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Wednesday, 1 February 2017

HORROR ISLAND (1941)

George Waggner continued directing for Universal in the genre with two more releases in 1941 after Man Made Monster. Before his second outing with Lon Chaney Jr in the career-making The Wolf Man there was the lively if formulaic B-movie Horror Island.

Working with a script by Maurice Tombragel and Victor Mcleod based on Alex Gottlieb’s story, it revolves around an island owned by Bill Martin (Dick Foran) and the search for $20m worth of treasure hidden on it as a rumoured hideaway of famous pirate (Captain) Sir Henry Morgan. A playful light-hearted tone is established by the tall, cool Foran. Though he had just played Steve Banning in The Mummy’s Hand (1940) he was properly known in the industry as a singing cowboy of various films such as 1935’s Moonlight on the Prairie and later Rodgers and Hart’s A Connecticut Yankee (1943). Short of money but not on charm, Bill is an Ivy League graduate – of Princeton as Foran was in real-life – who handles his penury and constant escapes from creditors with easy-going good humour. His costume signals from the start that he’s also the possessor of a ship, denoted by the captain’s hat he wears in every scene, even indoors.

Wry and whimsical humour abounds through the film actually. Bill and his faint-hearted partner Stuff Oliver (fellow musical comedy specialist Fuzzy Knight) are offered a business opportunity to secure the second half of a treasure map for the island by colourful Tobias Clump, a leaden name for the very Spanish Leo Carillo sporting a suitably piratical bandanna and ear-ring. He has been attacked and robbed of the other half by a sinister black-caped figure he calls the Phantom.

Bill’s shady cousin George (John Eldredge) attempts to buy the land for two thousand dollars, only succeeding in increasing Bill’s enthusiasm for finding the hidden fortune. Bill, Stuff and Clump decide to monetise a trip out to the island by selling weekend places to the public. Along the way, a party is recruited comprising the sassy, well-heeled club owner Wendy Creighton (also in The Mummy’s Hand and 1942’s The Mummy’s Tomb), her idle cynic lover Thurman Coldwater (a name aptly reflected by Lewis Howard’s performance), Hobart Canavaugh’s bookish Jasper who switches from prosecuting Bill for advertising fraud into coming along for proof, crooked couple Rod and Arlene Grady (Ralf Harolde and Iris Adrian) and Walter Catlett’s splendidly named P.I. Sgt McGoon.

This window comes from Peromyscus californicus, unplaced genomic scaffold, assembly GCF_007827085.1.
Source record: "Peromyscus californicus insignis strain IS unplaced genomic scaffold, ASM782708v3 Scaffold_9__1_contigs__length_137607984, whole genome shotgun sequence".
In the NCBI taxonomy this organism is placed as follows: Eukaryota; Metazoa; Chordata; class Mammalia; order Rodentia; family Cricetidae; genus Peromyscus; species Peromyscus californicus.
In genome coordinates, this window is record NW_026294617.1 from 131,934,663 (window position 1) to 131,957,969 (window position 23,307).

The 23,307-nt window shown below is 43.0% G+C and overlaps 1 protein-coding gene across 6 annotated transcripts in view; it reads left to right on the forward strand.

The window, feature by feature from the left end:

The merry band’s voyage is eventful right from the off as a delivery boy throws them a bomb that detonates safely in the water and a magnet is found that was placed to sabotage the ship’s compass. Once on the fog-bound island and into its desolate castle, the group are repeatedly besieged by traps that Bill thinks have been set by Stuff until his pal protests he didn’t set any of them. A suit of armour fires crossbow bolts and a voice teases the party mercilessly over a tannoy, later revealed as the incessant taunting of the Phantom who has arrived here before them.

The second half of the film is heavily reminiscent of The Cat and the Canary (both versions reviewed in my site); the booby-traps, of shadowy menace and the heroine abducted by the assailant’s hands through a bookcase-cum-door have all been done many times, yet Horror Island’s pace and light comedic quality amongst the chills and escalating body-count are handled amiably enough by Waggner and atmospheric cinematography by Elwood Bredell A darker edge is supplied by the unknown killer bumping of the Phantom and inscribing the number of potential victims left as he culls the cast of its more dubious members: Rod, then George.

Look away, spoiler-haters - the eventual identity of the murderer as the meek, nerdy Jasper is a nice twist, and grants Cavanaugh a display of greater range as his hard ruthless reality is unmasked.


Overall, Horror Island is a fun and functional afternoon’s time-passer, the treading of water for Waggner as he geared up to reunite with Lon Chaney Jr for The Wolf Man

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